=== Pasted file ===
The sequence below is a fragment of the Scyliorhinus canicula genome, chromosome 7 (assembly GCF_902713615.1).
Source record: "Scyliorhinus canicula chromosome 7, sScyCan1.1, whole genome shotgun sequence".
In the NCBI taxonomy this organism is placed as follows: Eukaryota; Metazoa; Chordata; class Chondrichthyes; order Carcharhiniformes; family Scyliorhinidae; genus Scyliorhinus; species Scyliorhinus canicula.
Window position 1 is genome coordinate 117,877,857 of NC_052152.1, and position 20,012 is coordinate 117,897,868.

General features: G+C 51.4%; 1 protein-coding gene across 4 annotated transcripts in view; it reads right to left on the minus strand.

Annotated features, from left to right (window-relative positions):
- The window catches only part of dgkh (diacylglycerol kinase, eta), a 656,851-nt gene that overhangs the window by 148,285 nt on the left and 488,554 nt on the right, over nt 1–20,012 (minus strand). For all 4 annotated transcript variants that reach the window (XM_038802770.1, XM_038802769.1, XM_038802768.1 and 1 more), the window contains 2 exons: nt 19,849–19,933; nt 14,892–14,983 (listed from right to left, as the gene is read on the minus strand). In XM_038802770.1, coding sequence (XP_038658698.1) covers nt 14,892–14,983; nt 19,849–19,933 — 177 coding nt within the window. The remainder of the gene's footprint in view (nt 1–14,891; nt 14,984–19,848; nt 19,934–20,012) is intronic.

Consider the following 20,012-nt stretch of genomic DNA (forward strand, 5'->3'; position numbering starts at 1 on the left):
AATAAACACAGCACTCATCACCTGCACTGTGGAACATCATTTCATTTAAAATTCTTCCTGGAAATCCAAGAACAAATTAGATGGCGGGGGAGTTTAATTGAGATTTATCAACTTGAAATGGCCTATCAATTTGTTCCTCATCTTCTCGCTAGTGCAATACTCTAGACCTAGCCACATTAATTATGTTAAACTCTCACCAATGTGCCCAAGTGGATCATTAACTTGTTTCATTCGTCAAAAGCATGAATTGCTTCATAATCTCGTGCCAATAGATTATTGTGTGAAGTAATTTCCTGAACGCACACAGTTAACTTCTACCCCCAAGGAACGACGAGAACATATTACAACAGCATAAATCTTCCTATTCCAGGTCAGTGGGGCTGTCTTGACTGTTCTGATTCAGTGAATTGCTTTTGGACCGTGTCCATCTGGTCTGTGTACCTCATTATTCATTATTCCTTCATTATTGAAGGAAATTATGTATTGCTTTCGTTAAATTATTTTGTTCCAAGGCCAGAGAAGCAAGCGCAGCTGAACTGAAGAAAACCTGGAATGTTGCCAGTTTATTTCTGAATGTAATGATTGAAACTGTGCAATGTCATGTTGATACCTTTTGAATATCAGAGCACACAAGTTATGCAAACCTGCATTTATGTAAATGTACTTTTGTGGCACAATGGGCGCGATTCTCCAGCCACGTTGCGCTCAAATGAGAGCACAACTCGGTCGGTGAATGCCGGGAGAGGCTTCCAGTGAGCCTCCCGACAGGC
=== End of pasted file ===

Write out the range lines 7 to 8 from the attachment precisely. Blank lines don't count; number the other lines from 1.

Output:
- The window catches only part of dgkh (diacylglycerol kinase, eta), a 656,851-nt gene that overhangs the window by 148,285 nt on the left and 488,554 nt on the right, over nt 1–20,012 (minus strand). For all 4 annotated transcript variants that reach the window (XM_038802770.1, XM_038802769.1, XM_038802768.1 and 1 more), the window contains 2 exons: nt 19,849–19,933; nt 14,892–14,983 (listed from right to left, as the gene is read on the minus strand). In XM_038802770.1, coding sequence (XP_038658698.1) covers nt 14,892–14,983; nt 19,849–19,933 — 177 coding nt within the window. The remainder of the gene's footprint in view (nt 1–14,891; nt 14,984–19,848; nt 19,934–20,012) is intronic.

Consider the following 20,012-nt stretch of genomic DNA (forward strand, 5'->3'; position numbering starts at 1 on the left):